Pharmaceutical Marketing: The Value in a Digital Partnership

Life scientist researching in the laboratory.

Projected to reach $1.12 trillion by 2022, the global pharmaceutical industry is slated for a 6.3% annual growth for the next four years, with most of that growth slated through 2020. And with a growing societal dependency on the products offered up by the industry, it feels fair to posit that such growth isn’t going to slow down any time soon.

That said, it’s hard to argue the existence of threats to the credibility of the industry.

As consumers, barely a day goes by when we don’t find ourselves exposed to a headline or conversation that makes us question the nature of the industry that we (affectionately?) refer to as “Big Pharma.” As a society, we walk a fine line between mass distrust and daily reliance upon the pharmaceutical industry, with so many of our diagnosed and undiagnosed troubles calling for either palliative or cure. From a consumer mindset, it certainly is a double-edged sword.

With that in mind, it’s equally hard to argue the need for effective marketing initiatives throughout all levels of the industry. While things are fairly well-managed and self-contained at the highest manufacturer levels, we have to wonder if enough is being done. The constant connectivity which is reinforced throughout every aspect today’s society leaves no industry or field exempt from the need for a well-realized Digital Marketing strategy; even a confidential and relatively self-sustained industry like pharmaceutical.

Because for every effective treatment, there seem to be multiple misdiagnoses; for every life-saving prescription offered, there are countless claims that we’re just ‘throwing pills at the problem.’ So, how do you battle the dichotomy?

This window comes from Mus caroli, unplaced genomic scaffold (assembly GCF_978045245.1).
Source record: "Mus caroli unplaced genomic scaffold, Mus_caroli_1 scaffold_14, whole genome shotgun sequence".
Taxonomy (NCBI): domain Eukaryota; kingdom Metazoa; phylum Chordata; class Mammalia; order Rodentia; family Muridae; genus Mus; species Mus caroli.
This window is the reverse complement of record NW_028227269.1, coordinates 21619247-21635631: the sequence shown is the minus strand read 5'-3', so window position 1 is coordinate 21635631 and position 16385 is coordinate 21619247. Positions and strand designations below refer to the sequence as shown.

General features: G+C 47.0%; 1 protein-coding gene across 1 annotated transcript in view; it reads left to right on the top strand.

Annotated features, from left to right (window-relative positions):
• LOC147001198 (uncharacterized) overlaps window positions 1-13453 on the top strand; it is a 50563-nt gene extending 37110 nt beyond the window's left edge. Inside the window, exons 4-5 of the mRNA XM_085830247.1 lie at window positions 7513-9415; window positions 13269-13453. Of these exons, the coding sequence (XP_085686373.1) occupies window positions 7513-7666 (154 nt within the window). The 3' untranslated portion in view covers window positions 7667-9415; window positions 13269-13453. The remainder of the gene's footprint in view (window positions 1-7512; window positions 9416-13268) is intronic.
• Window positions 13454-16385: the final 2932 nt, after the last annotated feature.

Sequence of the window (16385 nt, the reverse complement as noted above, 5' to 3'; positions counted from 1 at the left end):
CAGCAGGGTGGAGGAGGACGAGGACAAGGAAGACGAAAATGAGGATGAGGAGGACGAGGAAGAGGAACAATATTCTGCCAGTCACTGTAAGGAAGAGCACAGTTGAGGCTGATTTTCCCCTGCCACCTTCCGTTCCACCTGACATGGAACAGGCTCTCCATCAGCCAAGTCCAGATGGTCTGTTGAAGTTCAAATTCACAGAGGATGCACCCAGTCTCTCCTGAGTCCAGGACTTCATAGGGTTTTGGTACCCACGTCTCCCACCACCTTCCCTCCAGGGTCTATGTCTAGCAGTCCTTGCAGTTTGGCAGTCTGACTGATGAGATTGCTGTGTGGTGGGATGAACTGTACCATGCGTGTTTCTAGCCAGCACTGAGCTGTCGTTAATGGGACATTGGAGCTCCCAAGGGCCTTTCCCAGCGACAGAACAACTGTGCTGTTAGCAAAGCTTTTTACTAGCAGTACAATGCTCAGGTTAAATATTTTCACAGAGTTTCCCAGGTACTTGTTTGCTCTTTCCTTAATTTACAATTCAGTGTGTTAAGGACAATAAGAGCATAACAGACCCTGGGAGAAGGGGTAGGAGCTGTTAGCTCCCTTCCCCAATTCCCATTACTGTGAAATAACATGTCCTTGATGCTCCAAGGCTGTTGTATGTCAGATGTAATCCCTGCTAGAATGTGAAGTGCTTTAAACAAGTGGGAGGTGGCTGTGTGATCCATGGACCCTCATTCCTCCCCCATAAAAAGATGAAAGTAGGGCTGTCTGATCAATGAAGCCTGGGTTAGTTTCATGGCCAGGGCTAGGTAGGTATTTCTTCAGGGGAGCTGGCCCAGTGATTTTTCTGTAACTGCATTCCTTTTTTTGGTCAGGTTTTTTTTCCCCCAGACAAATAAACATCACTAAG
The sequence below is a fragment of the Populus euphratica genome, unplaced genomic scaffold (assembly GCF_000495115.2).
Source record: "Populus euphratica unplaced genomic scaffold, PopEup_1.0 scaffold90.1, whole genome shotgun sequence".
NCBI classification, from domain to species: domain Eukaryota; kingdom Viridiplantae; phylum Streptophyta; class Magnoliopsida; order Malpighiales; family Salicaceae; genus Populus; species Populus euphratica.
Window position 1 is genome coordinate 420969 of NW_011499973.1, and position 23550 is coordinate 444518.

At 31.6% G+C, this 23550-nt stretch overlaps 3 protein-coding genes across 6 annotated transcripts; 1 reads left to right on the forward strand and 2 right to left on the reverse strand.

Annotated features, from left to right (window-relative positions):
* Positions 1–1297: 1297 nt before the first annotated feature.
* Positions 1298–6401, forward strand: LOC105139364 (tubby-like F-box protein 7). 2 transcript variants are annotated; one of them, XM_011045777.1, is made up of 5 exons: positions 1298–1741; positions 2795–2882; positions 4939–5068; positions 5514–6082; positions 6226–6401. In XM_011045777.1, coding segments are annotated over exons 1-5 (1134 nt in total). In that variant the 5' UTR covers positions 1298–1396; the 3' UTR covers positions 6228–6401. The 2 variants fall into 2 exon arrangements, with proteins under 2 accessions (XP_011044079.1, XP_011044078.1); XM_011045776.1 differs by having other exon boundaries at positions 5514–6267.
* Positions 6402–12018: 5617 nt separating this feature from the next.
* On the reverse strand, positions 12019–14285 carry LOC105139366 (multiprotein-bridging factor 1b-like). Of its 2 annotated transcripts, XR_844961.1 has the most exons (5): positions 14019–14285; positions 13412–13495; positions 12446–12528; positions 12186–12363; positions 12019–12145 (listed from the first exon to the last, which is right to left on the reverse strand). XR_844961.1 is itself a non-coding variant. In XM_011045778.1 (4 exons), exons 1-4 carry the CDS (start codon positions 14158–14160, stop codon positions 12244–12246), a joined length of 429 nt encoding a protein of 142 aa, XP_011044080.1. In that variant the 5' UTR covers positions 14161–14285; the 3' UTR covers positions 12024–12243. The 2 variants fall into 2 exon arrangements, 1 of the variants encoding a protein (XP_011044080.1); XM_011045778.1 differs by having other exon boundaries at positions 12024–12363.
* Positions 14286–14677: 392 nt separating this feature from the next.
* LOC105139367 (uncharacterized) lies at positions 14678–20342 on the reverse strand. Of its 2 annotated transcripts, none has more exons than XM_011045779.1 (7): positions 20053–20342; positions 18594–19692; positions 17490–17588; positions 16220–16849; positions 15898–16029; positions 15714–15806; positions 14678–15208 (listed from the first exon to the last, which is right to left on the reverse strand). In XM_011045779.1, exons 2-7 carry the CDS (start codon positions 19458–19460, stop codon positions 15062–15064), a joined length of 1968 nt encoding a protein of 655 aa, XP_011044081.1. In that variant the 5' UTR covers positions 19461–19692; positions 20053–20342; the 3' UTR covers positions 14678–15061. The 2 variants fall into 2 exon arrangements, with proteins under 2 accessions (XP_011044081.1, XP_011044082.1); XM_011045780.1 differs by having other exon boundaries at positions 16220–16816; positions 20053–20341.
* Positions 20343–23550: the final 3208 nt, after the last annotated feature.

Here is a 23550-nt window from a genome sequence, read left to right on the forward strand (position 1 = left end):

Fight Disinformation

With accurate and easily accessible information that provides insight into the nature of the financial and developmental needs of the industry, as well as benefits to global health, we can create a more insightful narrative. We can empower a positive discourse on policy-making. Take, for example, the following facts from the International Federation of Pharmaceutical Manufacturers & Associations.

  • It takes 10-15 years to develop medicine or vaccine.
  • The research-based pharmaceutical industry currently spends over $149.8 billion on R&D per year.
  • In 2015, 56 new pharmaceutical compounds were launched, out of more than 7,000 in development.
  • From 2011-2015, the number of new chemical or biological compounds launched across the world market increased to 226, from 146 a decade earlier.
  • In 2014, 5 of the 11 leading global R&D firms were pharmaceutical companies with the following breakdown of disorder-specific drugs in development:
  • Cancer (1,919)
  • Cardiovascular Disease (563)
  • Neurology (1,308)
  • Infectious Diseases (1,261)

 

While the above statistics are only an example of the insight that could be shared, they speak to the perspective that can be gained about what the pharmaceutical industry has in development that the global society should be aware of.

Other insights might come in the form of the R&D Process, approximated breakdown of spend and some more in-depth exploration of the current pipeline. Granted, civilians can certainly dig for this information, but a more streamlined means of presenting it would benefit public perception. And if presented consistently across the industry by pharmaceutical manufacturers, health insurance providers and medical institutions alike, it would go a long way towards meeting an expectation of transparency and cultivating a sense of trust.

 

Straddling the Generation Gap

Depending on the demographic selected, there is a significant disparity in both (i) the types of medications most commonly prescribed to, and (ii) the proper platform to be used in presenting to the various generations of consumers.